Skip to main content Link Search Menu Expand Document (external link)

Getting Started

There are two options to set up the vulnerable server for the project. All functionality is the same between the two options, and you can switch between the two options without losing your progress as long as you manually copy any files over.


Option 1: Local Setup

You may choose to run the virtual machine on your local computer. The vulnerable server will be run as a virtual machine on your local device, and you can access the machine via SSH. This is the recommended setup for most students.

Windows Installation (VirtualBox)

Note: Students with x86-64 Macs may also use the VirtualBox setup, but students with M1 Macs can only use the QEMU setup in the next section.

For Windows, we recommend using VirtualBox to run the virtual machine. You can download the installer from the website and run the installer to install VirtualBox.

You will also need a client that supports SSH. The Windows Command Prompt or PowerShell may already have an SSH client installed, in which case you do not need to install anything else. Many students also already have Git Bash installed from previous classes, which will also work for this project.

After that, follow these instructions to set up the virtual machine:

  1. Download the VirtualBox VM image pwnable-su23.ova.
  2. Open VirtualBox and import the downloaded VM image via File -> Import Applicance....
  3. Start the virtual machine you just imported. It should be pre-configured with the correct networking settings needed to access the machine.

We do not recommend interacting with the virtual machine using the virtual terminal that appears when you start the machine, because it does not support features such as copy-paste and mouse interaction. See the Accessing the Machine section below to find SSH access instructions.

If you run into VirtualBox issues, try locating your error in the VM debugging page and following the instructions to resolve it.

macOS and Linux Installation (QEMU)

On macOS and Linux, we recommend using QEMU to run the virtual machine.

On macOS, if you have the Homebrew package manager installed, you can install QEMU using brew install qemu. On Linux, you can install qemu-system through your distribution’s package manager (usually apt, yum, or pacman).

After that, follow these instructions to set up the virtual machine:

  1. Download the QEMU VM image pwnable-su23.qcow2.
  2. cd to the folder containing the downloaded image and run the following command in your terminal:

    $ qemu-system-x86_64 -accel kvm -accel hvf -accel tcg -m 512M -drive if=virtio,format=qcow2,file=pwnable-su23.qcow2 -nic user,model=virtio,hostfwd=tcp:127.0.0.1:16122-:22,hostfwd=tcp:127.0.0.1:16161-:16161
    

We do not recommend interacting with the virtual machine using the virtual terminal that appears when you start the machine, because it does not support features such as copy-paste and mouse interaction. See the Accessing the Machine section below to find SSH access instructions.

If you run into QEMU issues, try locating your error in the VM debugging page and following the instructions to resolve it.

Note: You may safely ignore any messages of the form qemu-system-x86_64: -accel XXX: invalid accelerator XXX, qemu-system-x86_64: falling back to XXX, or qemu-system-x86_64: warning: host doesn't support requested feature: XXX. As long as the virtual machine is started (the terminal appears, and the QEMU command doesn’t immediately exit), you should be fine.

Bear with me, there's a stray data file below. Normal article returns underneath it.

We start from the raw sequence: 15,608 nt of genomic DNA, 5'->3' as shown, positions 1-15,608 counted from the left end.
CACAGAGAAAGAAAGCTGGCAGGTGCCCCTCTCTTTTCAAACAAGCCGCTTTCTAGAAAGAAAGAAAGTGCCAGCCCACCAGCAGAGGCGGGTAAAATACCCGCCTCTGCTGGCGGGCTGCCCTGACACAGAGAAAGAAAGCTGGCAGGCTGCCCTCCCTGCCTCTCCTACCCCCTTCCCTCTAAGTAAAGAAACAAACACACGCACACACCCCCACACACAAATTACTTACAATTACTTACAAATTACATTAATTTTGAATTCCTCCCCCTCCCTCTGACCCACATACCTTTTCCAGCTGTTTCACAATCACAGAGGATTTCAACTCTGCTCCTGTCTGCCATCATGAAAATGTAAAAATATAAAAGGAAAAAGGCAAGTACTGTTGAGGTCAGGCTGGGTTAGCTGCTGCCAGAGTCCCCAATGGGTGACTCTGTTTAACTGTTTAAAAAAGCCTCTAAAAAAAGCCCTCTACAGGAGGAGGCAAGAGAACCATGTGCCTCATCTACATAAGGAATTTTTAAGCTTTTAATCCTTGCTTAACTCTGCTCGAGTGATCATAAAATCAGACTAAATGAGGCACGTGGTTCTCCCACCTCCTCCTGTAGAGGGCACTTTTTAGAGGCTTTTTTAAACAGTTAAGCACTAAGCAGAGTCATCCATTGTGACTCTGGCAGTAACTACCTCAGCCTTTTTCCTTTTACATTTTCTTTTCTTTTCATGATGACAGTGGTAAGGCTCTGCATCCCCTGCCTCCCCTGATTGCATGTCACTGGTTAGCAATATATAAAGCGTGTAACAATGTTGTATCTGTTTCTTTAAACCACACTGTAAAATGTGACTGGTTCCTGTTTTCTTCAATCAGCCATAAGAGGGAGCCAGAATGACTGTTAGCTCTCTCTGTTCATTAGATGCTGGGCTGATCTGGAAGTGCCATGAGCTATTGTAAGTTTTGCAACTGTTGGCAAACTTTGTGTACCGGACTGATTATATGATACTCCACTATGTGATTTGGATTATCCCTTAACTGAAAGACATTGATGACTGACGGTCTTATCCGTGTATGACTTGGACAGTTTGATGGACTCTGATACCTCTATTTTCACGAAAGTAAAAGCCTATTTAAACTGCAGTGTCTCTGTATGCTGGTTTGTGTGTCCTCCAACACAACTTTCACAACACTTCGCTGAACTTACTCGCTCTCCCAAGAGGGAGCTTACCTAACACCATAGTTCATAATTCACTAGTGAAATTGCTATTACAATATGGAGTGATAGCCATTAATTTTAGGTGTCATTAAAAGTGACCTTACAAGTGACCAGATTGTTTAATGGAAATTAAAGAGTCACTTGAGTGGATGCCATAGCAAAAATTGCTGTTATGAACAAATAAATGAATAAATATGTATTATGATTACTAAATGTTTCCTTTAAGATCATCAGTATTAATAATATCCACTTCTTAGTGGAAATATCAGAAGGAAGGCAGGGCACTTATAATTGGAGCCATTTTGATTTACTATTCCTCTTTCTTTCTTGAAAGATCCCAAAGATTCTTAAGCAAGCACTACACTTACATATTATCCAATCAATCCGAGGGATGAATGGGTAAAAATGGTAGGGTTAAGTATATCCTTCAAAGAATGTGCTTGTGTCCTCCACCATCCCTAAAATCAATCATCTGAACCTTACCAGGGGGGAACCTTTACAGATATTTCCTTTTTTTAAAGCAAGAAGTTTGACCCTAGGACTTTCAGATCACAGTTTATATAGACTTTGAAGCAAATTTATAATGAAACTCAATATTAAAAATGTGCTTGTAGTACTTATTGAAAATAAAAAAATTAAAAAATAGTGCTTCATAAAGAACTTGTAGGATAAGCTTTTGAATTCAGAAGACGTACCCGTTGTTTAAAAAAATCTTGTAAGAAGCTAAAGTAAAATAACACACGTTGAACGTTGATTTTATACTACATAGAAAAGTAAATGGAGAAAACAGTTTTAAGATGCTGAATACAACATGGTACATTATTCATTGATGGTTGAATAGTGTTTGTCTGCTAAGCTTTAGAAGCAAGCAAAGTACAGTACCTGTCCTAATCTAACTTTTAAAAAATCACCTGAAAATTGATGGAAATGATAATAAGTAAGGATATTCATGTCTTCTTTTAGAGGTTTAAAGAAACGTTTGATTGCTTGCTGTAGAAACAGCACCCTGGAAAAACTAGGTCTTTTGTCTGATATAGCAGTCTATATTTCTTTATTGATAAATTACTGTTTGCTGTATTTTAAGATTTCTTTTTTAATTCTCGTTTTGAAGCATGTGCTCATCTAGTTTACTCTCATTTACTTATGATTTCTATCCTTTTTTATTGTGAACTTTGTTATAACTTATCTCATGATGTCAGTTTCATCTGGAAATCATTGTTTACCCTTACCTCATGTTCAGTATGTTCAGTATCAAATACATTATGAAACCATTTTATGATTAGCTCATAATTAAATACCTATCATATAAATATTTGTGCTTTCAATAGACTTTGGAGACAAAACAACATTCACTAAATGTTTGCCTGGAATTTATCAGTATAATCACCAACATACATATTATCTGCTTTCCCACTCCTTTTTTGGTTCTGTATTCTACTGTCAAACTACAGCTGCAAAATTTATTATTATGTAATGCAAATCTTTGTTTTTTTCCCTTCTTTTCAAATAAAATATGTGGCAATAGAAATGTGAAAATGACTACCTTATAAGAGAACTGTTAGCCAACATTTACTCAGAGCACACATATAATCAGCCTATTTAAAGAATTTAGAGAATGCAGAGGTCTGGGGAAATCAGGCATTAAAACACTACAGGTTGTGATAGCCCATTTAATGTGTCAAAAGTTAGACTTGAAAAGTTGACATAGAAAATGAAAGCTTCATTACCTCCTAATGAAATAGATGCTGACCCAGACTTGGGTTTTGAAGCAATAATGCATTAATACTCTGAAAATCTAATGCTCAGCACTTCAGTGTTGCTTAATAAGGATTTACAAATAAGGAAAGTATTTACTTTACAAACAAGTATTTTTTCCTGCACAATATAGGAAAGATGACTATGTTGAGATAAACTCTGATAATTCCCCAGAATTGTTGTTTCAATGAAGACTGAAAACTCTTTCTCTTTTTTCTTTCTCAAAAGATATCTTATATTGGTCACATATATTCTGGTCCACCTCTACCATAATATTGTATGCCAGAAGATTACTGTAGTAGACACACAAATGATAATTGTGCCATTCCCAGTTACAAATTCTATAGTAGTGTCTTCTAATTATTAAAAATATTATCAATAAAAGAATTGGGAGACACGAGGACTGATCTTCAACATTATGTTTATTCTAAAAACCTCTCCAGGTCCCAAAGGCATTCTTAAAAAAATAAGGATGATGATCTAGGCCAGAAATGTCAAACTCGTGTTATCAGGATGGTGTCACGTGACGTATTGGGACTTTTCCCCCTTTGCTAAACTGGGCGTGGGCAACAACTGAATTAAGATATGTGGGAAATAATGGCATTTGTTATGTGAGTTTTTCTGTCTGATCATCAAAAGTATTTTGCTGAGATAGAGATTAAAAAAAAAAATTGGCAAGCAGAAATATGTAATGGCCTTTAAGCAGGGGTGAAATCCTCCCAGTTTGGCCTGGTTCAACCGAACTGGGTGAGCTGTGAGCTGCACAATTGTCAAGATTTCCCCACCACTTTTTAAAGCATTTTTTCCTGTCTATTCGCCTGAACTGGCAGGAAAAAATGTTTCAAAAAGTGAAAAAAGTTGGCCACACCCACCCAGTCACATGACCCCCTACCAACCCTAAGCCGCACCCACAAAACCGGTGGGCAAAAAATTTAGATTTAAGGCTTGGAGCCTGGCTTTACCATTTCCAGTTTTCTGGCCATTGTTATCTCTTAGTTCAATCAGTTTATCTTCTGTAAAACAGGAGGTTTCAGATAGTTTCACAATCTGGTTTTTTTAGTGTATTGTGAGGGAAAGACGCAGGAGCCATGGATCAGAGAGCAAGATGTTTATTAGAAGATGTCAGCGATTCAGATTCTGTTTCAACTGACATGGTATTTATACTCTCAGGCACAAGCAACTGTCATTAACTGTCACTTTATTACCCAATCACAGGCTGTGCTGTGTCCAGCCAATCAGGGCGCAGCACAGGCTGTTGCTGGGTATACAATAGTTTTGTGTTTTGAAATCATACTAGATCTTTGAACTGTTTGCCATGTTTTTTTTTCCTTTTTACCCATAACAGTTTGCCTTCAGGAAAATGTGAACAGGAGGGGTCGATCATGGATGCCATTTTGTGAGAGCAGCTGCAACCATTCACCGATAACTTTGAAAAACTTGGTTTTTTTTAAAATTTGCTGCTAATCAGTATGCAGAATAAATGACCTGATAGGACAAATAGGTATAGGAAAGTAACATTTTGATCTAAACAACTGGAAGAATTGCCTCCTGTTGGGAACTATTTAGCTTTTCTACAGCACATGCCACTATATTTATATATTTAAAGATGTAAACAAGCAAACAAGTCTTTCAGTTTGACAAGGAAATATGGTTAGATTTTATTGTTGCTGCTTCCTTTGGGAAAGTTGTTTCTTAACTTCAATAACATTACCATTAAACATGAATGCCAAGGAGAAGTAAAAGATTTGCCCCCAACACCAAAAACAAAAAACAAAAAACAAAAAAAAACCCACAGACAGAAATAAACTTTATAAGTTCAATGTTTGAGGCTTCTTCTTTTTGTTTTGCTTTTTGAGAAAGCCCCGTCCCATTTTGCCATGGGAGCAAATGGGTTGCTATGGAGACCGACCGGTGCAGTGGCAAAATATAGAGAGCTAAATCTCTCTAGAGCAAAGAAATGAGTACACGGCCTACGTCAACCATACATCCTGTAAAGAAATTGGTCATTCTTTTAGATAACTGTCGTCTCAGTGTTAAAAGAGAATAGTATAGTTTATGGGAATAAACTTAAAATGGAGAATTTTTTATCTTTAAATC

Accessing the Machine

You will be accessing the machine via SSH. Each question (and the customization step) will provide a USERNAME for accessing the machine. You can SSH into the virtual machine with the following command, replacing USERNAME with the username for the question:

$ ssh -p 16122 USERNAME@127.0.0.1

It will prompt you for a password to the vulnerable server. If the USERNAME and the password are correct, you should see a prompt starting with pwnable:~$. You are now ready to begin the project!


Option 2: Hive Setup

You should have already set up a hive account before running the steps in this section.

All steps in this section should be performed on the hive machine. Before starting this section, connect to the hive machine first by running ssh hiveX, replacing X with a number between 1 and 30.

SSH to hive troubleshooting:

  • If you’re getting “Connection refused” or “Connection timeout” or other connection errors, try using a different hive between hive1 and hive30 (e.g. run ssh hive7 instead). You can use the Hivemind website to check which hive machines are busy or offline.
  • If you’re getting “Connection timeout” or other connection errors, make sure you’re not on the Berkeley-Visitor Wi-Fi network, which blocks SSH connections. If you’re on Berkeley-Visitor, switch to eduroam or turn on the Berkeley VPN.
  1. On the hive machine terminal, run this command to start the VM:
    ~cs161/proj1/start
    

    This command will take about a minute. If it worked, you should see “The virtual machine has been started.”

  2. Each question (and the customization step) will provide a username and password for logging into the VM. You can SSH into the VM by running the following command on the hive machine terminal, replacing USERNAME with the username for the question:
    ~cs161/proj1/ssh USERNAME@pwnable
    

    It will prompt you for a password to the vulnerable server. If the USERNAME and the password are correct, you should see a prompt starting with pwnable:~$.

You are now ready to begin the project!

Whenever you’re finished with a work session on the project, remember to shut down the VM before logging out of the SSH session by running:

~cs161/proj1/stop

Do not close the terminal window without running the stop command; this could cause setup issues later.